Chris White from Adelaide was living for three years in Darwin, Northern Territory. From January 2014 he is living in Melbourne.
He worked for the unions for nearly 40 years. He was for 17 years elected as Assistant Secretary and Secretary of the United Trades and Labor Council of South Australia.
He is a “retired” union activist in Melbourne union actions.
He started organising with IPAN Independent and Peaceful Australian Network in Darwin and now in Melbourne. He assisted the first IPAN National Conference in Canberra and the Canberra Peace Convergence.
He was voluntary Secretary of APHEDA NT. He is now Convener of APHEDA Victoria.
He is active in the Timor Sea Justice Campaign.
He is on the Victorian committee of AETA Australian East Timor Association.
He was a Honorary Senior Research Fellow at The Northern Institute Charles Darwin University and a casual writer on Employment Relations.
Mobile contact 0418830297
He lived in Canberra from 2005 researching labour law and industrial relations and worked for the union ASMOF and then the NTEU ACT.
He tutored in Politics for two years at the ANU Politics and International Relations.
He has been criticising WorkChoices, specifically the labour law supressing the right to strike continued in the Fair Work Act, the repression of building and construction workers, and reporting on the new China labour laws and China’s workers protesting; on US workers protesting and on Timor-leste developments.
He writes on left union politics and social justice and our environmental crisis challenges. He links into international solidarity for workers and the disadvantaged.
Since the world 2008 capitalist crisis he has revived reading on marxism and socialism.
He worked for the SA unions for 27 years. First as an Industrial Officer for the Australian Workers Union SA branch. Then he was for 10 years Research Officer/Industrial Advocate for the LHMU, then the Miscellaneous Workers Union SA branch, now United Voice.
In 1985 he was elected Assistant Secretary of the United Trades and Labor Council of SA and then in 1998 elected Secretary until 2001.
He was on the ACTU Executive and ACTU Wages Committee for 15 years.
He was industrial officer for ASMOF ACT – Australian Society Medical Officers Federation – the union for public sector Medical Officers.
He was Industrial Officer for the NTEU ACT – National Tertiary Education Union and represented the NTEU NT at the NTEU National Council in 2013.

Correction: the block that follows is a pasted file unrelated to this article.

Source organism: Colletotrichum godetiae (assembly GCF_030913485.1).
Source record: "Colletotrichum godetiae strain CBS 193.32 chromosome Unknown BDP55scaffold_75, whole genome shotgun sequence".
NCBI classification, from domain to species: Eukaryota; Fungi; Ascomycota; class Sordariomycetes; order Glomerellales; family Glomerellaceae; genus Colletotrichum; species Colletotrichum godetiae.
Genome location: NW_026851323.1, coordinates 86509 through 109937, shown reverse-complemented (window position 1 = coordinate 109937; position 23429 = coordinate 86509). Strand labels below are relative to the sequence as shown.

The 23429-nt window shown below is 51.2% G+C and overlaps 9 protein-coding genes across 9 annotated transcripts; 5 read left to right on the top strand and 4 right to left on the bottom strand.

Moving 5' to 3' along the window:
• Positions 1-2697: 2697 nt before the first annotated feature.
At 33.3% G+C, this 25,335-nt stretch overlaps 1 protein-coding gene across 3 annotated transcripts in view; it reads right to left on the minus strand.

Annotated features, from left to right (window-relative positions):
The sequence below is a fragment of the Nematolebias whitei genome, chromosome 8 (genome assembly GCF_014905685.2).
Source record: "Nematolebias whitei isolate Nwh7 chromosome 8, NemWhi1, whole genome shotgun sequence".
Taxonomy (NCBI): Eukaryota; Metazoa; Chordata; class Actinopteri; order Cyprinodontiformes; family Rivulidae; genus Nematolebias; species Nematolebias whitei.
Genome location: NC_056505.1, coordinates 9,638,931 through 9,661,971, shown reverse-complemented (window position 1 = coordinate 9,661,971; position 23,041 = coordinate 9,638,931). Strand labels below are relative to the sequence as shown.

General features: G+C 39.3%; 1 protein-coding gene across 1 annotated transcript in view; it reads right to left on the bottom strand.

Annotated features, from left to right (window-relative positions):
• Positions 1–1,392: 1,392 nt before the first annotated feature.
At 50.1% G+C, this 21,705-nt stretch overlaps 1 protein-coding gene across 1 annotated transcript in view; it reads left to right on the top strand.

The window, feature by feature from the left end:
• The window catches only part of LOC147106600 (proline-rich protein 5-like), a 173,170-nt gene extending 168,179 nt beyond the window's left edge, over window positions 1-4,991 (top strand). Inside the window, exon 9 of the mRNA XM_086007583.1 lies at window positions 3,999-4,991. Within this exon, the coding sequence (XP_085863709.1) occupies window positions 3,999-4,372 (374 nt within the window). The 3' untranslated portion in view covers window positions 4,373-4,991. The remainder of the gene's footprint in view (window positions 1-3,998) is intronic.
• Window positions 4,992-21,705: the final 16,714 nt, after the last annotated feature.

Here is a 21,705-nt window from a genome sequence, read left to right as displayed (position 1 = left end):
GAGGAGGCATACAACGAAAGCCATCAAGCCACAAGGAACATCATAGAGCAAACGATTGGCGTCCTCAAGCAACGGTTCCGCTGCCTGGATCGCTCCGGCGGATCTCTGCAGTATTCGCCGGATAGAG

He represented unions on SA Industrial Relations and Occupational Health and Safety and Workers’ Compensation and Rehabilitation Commisions and social justice and employment committees.
From 1998 to 2002 he was a Director and Trustee of SA Statewide Superannuation Trust and United Superannuation Pty Ltd. He was active in Socially Responsible Investment decisions.
For 10 years he was on the board of the SA Working Womens Centre.
For 15 years he was Chair of the Junction Theatre Company. For 6 years he was Ministerial Arts Board member on the State Theatre Company.
He was awarded a Centenary Medal Commonwealth Honour for contributions to unions and the community.
From 2003-2005 he was a Board member SA Housing Trust Board
In 2002 he was on the Offenders Aid and Rehabilitation Services (OARS): prison rehabilitation and restorative justice.
For 30 years he was active in the SA East Timor Association and now Patron.
Since 1974 he has been a member of the ALP and with SA unions organising in state and federal election campaigns.
He has been active in the ACTU Your Rights at Work Worth Fighting For campaign.
He was a Post Graduate Research PhD scholar 2003-2006 School of Law, Flinders University researching ‘The right to strike’, but for personal reasons did not complete his thesis.
He was a radical student activist, editor of ON DIT and Secretary of the Student’s Union.
He completed a Law degree LLB and Arts (Honours Politics) in 1972. He then worked for a year as a law tutor at the University of Adelaide Law School before his career with the unions.
He is an advocate and consultant on workforce and social justice issues.